For those of you riding the Jeremy Lin train (and who isn’t?!), his first four starts have been surprising, amazing, and even inspiring. But his fifth start? Surreal.
Not even the likes of Homer and George Lucas, creators of some of the most famous archetypal heroes, could have scripted Harvard grad Jeremy Lin’s ascent and performance Tuesday night against the Toronto Raptors. Hero rises as the underdog, struggles initially, gets hurt, but ultimately prevails. As cliché as it might sound, that’s exactly how New York Knicks starting point guard Jeremy Lin’s night went.
Lin finished with an impressive stat line of 27 points, 11 assists, two rebounds, and a steal in 43 minutes. But what he, and all basketball fans, will remember most about Tuesday’s game are the last three seconds. After an offensive rebound gave New York possession with the game tied at 87 with 20 seconds left, the ball went straight to Lin about 40 feet from the basket. There was never any doubt about who would be taking the last shot as Lin drained the clock to three seconds, crept up to the three-point line, and drilled a 25-foot three pointer right in the face of Raptors guard Jose Calderon. The game-winner capped off a 24-12 fourth quarter in favor of the Knicks, who have now won six in a row with Lin at the helm.
His team down five points with two minutes remaining in the fourth quarter, Lin was seen going to the sideline to be treated for a bloody cut on his arm following a costly turnover. Whatever they did or said on the sideline must have worked—55 seconds later, Lin drove to the basket and converted an impressive floater over Raptors center Amir Johnson while being fouled and falling to his back. Lin then hit the pivotal go-ahead free throw. Call it fearlessness or a short-memory, but Lin’s drive to basket ignited the Knicks just in time to pull out the victory.
With his shifty drives, confident shooting, and impressive court vision, Knicks coach Mike D’Antoni seems to have found an aggressive and smart point-guard to lead his high-scoring offense. At least Spike Lee, who has become the Knicks unofficial mascot, surely thinks so.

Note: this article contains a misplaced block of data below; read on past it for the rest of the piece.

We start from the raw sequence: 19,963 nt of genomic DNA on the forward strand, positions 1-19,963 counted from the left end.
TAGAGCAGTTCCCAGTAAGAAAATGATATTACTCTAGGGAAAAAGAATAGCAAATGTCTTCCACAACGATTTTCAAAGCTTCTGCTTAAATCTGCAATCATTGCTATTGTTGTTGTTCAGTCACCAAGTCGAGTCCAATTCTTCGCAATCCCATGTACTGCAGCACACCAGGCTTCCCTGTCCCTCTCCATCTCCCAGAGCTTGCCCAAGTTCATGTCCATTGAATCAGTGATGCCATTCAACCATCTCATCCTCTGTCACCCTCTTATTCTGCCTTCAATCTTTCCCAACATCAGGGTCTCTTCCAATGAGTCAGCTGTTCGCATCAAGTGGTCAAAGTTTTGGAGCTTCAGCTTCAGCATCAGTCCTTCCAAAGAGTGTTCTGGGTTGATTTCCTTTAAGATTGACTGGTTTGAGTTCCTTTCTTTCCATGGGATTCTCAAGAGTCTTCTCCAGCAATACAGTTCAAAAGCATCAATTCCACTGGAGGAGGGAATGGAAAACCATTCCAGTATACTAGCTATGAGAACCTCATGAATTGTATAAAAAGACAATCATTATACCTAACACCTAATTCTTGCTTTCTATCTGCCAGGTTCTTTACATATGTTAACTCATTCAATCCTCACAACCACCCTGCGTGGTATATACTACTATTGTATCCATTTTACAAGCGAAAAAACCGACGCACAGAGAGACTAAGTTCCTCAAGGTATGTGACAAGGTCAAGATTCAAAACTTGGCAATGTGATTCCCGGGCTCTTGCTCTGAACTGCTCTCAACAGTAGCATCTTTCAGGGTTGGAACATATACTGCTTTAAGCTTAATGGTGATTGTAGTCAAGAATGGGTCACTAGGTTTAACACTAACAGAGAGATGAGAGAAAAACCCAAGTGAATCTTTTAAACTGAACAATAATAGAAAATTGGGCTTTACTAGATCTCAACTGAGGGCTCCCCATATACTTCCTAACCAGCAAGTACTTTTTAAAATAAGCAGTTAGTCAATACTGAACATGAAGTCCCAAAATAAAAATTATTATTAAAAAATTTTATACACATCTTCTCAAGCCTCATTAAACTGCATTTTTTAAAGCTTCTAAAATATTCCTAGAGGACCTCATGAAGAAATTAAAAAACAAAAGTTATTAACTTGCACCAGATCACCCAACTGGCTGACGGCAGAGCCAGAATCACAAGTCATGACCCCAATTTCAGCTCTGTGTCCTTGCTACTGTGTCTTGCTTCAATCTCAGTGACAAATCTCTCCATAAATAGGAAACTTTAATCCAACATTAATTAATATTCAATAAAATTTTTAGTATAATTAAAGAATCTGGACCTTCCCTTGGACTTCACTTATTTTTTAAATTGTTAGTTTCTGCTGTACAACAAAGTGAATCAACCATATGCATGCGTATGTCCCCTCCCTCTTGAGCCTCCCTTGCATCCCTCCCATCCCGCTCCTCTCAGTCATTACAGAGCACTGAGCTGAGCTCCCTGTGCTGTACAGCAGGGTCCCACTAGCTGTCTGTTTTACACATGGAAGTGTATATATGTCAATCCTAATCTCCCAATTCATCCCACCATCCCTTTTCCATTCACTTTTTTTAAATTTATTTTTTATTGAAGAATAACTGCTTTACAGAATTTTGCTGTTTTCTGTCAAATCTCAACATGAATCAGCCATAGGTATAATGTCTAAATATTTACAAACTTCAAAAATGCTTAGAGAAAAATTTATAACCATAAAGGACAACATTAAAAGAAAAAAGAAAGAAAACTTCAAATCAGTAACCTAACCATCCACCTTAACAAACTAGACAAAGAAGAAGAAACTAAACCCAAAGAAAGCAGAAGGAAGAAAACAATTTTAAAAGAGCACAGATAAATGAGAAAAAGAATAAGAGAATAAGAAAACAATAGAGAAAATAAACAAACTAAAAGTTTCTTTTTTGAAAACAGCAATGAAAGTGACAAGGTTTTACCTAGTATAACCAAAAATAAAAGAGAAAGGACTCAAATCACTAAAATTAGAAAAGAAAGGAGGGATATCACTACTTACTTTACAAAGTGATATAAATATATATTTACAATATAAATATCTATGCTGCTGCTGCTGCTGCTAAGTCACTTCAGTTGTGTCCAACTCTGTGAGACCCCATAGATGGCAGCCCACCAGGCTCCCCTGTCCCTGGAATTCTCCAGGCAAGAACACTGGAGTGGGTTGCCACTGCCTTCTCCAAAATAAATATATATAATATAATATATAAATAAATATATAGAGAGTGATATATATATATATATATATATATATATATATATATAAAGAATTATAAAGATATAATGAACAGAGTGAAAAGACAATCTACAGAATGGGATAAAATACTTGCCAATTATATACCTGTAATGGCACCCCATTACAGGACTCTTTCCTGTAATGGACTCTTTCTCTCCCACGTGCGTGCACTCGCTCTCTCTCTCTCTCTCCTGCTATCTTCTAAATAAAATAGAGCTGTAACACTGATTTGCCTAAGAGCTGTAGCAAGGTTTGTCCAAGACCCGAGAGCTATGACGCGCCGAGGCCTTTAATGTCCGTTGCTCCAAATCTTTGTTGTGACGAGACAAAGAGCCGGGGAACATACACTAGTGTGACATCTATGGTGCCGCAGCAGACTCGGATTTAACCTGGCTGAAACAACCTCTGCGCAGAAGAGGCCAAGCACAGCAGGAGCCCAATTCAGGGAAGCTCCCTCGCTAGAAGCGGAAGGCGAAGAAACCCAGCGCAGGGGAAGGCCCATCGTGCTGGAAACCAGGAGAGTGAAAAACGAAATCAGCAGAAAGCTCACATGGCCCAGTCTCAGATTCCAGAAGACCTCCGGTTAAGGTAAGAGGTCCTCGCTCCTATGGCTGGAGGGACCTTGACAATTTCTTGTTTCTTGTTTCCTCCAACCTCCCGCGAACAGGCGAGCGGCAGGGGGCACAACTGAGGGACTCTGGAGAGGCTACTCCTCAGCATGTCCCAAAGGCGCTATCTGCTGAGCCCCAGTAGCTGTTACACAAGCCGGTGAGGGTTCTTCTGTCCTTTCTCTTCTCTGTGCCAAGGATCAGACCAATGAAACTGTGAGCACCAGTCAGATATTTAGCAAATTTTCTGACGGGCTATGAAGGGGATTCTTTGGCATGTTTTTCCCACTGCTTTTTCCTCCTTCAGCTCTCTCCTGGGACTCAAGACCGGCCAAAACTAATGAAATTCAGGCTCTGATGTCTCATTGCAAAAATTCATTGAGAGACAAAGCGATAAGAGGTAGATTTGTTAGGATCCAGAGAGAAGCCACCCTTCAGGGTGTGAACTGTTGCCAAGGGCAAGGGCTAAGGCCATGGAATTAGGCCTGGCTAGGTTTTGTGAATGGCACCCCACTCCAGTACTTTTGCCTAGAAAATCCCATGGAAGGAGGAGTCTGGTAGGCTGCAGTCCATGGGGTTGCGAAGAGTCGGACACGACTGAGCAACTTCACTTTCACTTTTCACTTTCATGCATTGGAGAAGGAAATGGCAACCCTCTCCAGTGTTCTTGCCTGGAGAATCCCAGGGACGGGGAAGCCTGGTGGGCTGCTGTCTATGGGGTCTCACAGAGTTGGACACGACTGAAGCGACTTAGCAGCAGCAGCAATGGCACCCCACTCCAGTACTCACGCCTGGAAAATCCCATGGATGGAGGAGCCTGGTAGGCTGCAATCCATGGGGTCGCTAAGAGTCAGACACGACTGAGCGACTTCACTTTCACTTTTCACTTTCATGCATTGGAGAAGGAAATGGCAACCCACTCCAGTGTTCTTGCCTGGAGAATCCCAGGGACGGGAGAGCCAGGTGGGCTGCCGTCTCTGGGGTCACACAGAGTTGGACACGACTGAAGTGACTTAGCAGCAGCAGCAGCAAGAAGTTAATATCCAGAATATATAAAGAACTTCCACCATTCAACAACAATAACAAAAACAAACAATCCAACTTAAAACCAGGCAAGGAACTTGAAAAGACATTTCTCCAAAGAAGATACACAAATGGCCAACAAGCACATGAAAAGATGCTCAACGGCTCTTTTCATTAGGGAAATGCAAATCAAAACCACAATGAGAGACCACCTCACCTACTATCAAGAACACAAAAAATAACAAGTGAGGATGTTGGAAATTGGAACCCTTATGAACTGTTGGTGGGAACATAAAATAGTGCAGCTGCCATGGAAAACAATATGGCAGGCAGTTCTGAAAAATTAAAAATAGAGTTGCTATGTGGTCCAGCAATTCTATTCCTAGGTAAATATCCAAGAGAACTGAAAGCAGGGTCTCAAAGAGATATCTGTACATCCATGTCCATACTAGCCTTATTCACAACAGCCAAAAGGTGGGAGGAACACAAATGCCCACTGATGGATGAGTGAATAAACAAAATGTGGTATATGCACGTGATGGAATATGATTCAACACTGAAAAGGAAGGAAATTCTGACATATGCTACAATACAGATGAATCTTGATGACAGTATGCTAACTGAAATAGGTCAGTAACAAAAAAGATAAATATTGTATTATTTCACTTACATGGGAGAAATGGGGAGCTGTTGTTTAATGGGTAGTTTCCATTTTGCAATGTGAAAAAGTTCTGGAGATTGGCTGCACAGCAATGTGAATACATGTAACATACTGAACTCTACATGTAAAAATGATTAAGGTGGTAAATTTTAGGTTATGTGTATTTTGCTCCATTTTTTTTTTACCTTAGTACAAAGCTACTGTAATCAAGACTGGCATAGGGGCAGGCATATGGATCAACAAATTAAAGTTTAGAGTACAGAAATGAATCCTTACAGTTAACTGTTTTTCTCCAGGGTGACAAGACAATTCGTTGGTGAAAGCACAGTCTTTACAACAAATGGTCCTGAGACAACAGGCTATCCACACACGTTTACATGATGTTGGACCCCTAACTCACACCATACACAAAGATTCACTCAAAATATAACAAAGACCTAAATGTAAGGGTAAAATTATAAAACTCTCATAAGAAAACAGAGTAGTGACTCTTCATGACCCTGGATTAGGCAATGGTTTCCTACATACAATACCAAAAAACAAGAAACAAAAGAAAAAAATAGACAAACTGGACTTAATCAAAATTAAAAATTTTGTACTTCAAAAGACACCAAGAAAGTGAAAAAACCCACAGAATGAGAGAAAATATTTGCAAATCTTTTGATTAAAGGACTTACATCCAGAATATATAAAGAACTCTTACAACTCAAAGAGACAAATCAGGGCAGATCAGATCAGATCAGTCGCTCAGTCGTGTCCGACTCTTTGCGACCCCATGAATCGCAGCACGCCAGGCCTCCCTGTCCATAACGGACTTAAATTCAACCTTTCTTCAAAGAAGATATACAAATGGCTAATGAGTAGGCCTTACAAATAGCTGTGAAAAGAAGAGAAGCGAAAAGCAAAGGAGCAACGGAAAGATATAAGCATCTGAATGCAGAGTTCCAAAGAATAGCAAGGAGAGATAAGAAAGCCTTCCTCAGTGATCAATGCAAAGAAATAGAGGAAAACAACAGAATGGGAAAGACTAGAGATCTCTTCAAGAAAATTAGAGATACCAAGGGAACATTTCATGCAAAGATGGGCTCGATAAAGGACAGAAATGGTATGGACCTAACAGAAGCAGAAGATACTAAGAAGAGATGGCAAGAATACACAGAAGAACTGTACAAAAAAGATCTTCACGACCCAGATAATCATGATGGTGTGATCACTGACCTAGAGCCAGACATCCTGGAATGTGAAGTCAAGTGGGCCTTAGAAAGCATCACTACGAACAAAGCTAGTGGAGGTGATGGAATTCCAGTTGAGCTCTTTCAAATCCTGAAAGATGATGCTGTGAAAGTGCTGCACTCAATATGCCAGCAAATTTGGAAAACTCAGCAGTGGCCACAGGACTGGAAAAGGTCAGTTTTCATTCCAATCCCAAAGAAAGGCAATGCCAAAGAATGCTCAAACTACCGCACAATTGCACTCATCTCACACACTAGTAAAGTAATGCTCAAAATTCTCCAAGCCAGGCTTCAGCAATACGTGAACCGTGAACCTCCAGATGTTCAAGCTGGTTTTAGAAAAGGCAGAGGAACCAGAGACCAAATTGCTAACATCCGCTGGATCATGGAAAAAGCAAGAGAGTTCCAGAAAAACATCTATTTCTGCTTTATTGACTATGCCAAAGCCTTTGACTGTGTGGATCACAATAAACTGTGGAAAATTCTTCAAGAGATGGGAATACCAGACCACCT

@SpikeLee: “When Will The World Understand Jeremy Lin Is A Baller?Is There Still Any Doubt.Da Orange And Blue Are Going For The Ring.Don't Sleep.Ya-Dig?”
But back to reality. The Knicks (14-15) still needed a last second three-pointer to beat the lowly Raptors (9-21), who were missing their 2006 first overall pick and leading scorer Andrea Bargnani. And Lin still needs to improve on ball security (eight turnovers against the Raptors) as well as his 61% free-throw percentage over the past two one-possession games. Lin set the record for most turnovers by a player in his first five starts.
And that comes one day after boxer (and now criminal) Floyd “Money” Mayweather tweeted,
“Jeremy Lin is a good player but all the hype is because he's Asian. Black players do what he does every night and don't get the same praise.”
With all due respect, “Money,” it’s actually because as an undrafted free agent on his third team, Lin set the record Tuesday night for most points scored over a player’s first five career starts in the NBA. And that includes all races.
We can only hope that Lin’s electrifying streak will continue, if not for basketball’s sake then at least to see how many more puns “Linsanity” will create. But in the end, Spike Lee will always say it best:
@SpikeLee: “Jeremy" I Got Dem Brotha's Stumb-Lin And Bumb-Lin-MUMB-LIN TOO. HEE HEE HEE”